Let’s talk about this body-memory idea for a moment: What do we all remember doing at shows since time immemorial, when we first attended them? (Whatever genre or artist may have been concerned.) We danced; we got high; we laughed and maybe even loudly sang the songs we knew by heart. Well, that’s probably why this was more of a stage production than a true “show”: We didn’t really do any of those things. Songs from earlier in her career that her fans may have known much better (Debut’s “Venus As A Boy,” Post’s “Isobel,” Vespertine’s “Hidden Place”) were all utterly reimagined, nearly unidentifiable, with Björk treating the originals like just more wet paint on her palette to be added to the dreamscape she was creating literally right in front of us.

Björk would periodically retreat to an igloo-like soundbooth at the back of the stage, focused on relaying the intimate secrets of a song like “Claimstaker” as if in a one-on-one discussion with each of us in attendance before returning to the front of the stage. There, she would duet with one of her chorus, lead her flutists as if on a scavenger hunt for truth and beauty in a psychedelic winter forest or surround herself with a cone of lights to deliver the hidden messages embedded in “Tabula Rasa,” insisting that we “not repeat the fuckups of our fathers.”

This segued into the evening’s encore, which was very soberly introduced by a film from 19-year-old Swedish climate activist Greta Thunberg, who lectured us with a grimace that we were basically heading straight to oblivion and leaving her generation to fix an unholy planetary mess unless we get off our collective asses and start changing our errant ways right now. This stern rejoinder was followed closely by Utopia’s “Future Forever” and Vulnicura’s “Notget,” lest we lose our hope, our will and our optimism, with Björk (from beneath a costume change that looked like lilies flying like angel wings from her shoulders) urging everyone in the house to remember, “We are the guardians, we’ll keep her safe from death,” as the show drew to a close.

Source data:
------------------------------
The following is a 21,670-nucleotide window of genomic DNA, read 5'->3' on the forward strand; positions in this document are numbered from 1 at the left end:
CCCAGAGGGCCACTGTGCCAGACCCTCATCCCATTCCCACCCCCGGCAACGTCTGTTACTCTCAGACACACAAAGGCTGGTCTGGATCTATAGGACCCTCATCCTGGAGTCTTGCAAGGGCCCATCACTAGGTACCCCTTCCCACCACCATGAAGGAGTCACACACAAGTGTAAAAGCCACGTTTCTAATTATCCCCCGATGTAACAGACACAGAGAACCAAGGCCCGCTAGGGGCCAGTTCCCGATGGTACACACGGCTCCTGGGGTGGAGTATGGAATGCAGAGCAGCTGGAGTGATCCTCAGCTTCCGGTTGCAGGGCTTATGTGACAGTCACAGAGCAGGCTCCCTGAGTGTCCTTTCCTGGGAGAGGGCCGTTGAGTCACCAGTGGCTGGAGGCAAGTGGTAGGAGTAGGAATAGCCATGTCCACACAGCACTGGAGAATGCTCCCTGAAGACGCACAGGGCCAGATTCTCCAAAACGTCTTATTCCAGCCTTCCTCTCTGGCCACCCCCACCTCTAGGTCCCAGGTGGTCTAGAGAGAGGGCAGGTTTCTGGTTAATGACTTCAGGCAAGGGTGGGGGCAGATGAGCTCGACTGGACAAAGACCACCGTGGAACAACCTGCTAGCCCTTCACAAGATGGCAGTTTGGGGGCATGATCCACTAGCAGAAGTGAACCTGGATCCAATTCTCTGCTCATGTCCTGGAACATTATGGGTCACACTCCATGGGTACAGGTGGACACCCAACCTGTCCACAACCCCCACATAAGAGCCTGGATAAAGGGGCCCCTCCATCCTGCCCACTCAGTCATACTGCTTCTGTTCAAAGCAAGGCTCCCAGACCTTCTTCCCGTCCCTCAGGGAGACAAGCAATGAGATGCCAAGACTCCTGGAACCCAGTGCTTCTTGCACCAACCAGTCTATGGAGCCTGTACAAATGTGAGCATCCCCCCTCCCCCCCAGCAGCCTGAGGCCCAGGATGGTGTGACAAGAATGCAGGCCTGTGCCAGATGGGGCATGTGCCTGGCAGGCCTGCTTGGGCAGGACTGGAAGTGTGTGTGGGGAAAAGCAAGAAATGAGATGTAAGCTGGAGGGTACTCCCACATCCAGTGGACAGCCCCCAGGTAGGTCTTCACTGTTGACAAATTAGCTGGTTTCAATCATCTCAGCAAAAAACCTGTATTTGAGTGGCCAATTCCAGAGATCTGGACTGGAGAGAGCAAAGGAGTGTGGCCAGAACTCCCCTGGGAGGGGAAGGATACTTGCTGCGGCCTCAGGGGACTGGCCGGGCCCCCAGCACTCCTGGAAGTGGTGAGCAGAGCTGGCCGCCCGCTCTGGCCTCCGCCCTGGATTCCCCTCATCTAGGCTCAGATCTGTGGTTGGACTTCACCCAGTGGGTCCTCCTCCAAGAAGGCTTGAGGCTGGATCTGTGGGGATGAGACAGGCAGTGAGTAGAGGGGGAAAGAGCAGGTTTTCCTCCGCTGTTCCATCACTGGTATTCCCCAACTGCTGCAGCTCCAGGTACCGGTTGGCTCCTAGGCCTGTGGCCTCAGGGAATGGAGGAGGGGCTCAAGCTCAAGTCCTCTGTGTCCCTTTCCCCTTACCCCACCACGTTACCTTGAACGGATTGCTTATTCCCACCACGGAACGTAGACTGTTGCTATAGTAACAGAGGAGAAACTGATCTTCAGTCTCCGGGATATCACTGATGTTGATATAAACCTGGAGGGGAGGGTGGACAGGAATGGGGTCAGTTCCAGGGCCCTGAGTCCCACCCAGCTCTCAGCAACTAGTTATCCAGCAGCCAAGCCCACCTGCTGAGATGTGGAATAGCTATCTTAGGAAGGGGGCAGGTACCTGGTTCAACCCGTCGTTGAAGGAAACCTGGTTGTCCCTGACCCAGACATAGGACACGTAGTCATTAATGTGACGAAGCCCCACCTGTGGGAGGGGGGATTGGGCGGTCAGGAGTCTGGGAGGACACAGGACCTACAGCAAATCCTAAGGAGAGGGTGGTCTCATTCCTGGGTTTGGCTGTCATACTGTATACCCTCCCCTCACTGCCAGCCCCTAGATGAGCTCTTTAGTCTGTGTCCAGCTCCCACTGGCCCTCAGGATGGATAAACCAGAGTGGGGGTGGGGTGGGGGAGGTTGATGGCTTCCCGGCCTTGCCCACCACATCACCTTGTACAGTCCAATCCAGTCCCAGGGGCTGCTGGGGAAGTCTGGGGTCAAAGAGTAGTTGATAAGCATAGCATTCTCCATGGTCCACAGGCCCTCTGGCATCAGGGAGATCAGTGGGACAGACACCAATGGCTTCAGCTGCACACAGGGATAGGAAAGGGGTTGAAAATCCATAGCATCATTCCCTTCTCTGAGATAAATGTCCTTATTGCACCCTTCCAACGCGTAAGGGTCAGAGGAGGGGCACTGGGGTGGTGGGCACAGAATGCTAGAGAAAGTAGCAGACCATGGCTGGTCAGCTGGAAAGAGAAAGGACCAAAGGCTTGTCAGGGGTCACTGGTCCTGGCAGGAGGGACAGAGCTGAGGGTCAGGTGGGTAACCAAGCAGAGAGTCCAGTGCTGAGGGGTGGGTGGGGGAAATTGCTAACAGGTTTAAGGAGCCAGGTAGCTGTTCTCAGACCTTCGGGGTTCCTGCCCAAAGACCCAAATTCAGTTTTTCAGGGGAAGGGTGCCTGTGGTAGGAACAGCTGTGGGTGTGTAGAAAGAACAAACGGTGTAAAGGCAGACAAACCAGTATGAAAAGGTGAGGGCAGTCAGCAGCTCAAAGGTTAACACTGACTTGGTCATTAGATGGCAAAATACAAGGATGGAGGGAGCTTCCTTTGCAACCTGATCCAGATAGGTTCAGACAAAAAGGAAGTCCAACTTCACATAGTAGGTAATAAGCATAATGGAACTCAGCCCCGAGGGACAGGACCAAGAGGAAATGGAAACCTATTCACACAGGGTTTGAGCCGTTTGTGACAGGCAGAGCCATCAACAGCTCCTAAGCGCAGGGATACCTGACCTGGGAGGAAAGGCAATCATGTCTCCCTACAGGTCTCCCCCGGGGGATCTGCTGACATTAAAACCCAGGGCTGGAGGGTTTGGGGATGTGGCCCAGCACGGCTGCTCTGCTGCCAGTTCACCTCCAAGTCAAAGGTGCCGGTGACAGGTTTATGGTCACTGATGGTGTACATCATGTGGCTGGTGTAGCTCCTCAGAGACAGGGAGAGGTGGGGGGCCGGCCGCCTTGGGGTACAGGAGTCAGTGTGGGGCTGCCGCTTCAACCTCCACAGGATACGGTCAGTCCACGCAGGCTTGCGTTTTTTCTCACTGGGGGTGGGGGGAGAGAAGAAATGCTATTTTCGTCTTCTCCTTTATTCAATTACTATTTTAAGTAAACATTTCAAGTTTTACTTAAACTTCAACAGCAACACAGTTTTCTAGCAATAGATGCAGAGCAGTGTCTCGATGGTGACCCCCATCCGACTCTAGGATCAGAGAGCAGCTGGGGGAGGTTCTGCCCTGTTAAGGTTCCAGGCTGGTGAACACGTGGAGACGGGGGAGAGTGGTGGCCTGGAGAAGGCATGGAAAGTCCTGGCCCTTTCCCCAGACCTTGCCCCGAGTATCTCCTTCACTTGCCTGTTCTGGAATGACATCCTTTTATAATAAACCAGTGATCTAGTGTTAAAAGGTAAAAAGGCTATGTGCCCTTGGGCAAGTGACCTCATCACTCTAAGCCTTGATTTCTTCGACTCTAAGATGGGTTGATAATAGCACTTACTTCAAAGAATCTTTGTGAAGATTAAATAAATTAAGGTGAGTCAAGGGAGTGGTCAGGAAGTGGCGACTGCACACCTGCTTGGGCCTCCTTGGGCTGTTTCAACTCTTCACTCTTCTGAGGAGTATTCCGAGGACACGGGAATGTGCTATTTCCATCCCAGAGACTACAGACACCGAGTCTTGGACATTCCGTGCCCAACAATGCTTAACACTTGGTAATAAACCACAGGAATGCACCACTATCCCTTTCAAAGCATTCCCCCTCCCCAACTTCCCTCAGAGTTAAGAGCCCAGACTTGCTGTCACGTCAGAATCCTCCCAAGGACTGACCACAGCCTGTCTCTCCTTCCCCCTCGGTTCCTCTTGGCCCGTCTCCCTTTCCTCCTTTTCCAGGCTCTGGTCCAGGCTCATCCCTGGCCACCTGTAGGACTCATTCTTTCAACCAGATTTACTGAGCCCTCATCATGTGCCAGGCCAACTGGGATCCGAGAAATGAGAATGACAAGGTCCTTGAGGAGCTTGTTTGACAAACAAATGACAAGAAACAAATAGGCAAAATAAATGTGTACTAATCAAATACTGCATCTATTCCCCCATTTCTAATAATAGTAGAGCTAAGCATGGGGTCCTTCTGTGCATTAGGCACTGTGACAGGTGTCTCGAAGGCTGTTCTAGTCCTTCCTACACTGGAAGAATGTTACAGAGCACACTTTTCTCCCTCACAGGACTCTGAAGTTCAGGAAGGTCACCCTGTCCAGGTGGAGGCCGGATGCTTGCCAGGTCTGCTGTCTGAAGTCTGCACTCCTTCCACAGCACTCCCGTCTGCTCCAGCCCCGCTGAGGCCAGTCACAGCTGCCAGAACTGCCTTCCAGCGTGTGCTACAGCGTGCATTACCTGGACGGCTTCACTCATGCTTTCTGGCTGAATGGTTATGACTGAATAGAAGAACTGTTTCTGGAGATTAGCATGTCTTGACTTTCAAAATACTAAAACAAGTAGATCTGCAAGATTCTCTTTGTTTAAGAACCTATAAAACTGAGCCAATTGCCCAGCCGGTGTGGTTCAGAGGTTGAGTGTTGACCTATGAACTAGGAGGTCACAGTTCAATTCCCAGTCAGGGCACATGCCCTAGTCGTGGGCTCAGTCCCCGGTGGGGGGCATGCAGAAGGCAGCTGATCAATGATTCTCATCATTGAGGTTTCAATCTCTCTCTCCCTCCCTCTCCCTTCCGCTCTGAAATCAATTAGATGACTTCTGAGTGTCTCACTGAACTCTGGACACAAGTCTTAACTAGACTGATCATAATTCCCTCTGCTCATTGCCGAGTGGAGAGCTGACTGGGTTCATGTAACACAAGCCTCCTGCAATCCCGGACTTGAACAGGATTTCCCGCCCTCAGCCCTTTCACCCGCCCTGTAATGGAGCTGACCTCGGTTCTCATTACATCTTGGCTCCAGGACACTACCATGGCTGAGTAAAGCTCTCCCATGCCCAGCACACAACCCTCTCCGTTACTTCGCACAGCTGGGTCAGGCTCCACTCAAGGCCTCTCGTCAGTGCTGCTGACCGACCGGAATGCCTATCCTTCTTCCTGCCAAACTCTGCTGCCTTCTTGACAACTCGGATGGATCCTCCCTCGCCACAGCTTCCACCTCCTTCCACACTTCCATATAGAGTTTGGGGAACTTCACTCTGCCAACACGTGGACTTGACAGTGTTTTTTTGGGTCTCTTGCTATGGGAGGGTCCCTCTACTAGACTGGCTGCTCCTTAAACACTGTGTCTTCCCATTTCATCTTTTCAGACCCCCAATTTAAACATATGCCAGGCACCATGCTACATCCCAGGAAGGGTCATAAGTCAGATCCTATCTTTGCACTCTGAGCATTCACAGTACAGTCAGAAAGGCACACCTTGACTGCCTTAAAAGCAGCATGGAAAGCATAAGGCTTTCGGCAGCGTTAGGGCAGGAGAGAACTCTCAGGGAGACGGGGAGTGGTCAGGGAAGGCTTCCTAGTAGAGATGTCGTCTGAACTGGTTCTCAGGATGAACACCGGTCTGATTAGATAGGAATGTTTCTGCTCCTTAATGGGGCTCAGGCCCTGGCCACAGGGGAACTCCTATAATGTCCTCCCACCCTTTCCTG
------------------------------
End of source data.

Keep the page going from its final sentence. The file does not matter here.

What an extraordinary way to end Cornucopia.

Was Björk bucking all of us up after the biggest, most traumatic interruption of our lifetimes to ensure that we understood that music, art and community would save us from the ravages of the pandemic, when so much loss has surrounded so many of us daily?

Was Björk re-emphasizing Thunberg’s message about earth’s impending meltdown, that we are her guardians, responsible for securing her safe passage into the hands of the next generation?

Björk will undoubtedly never truly tell us (maybe this is the subject of her next album, which she supposedly finished recording in Iceland mere weeks ago), but perhaps the clues to her intent could be found in a lighted message that was projected onto the stage’s fabric curtain midway through the show: “It’s like when nature and technology collaborate and make a song about it.” 


Björk’s message—and the Cornucopia through line—revealed.

We had collectively spent a night quite literally at the feet of Björk—the artist—watching not a show, but a technicolor objet d’art whose value and meaning unfurled slowly throughout the night, like a banner waving in the wind, majestic even as the winds of change whip fiercely around her.

All of which, I’d say, constituted a pretty damn fine First Night Out for thousands of beautifully attired San Franciscans.

—Corey duBrowa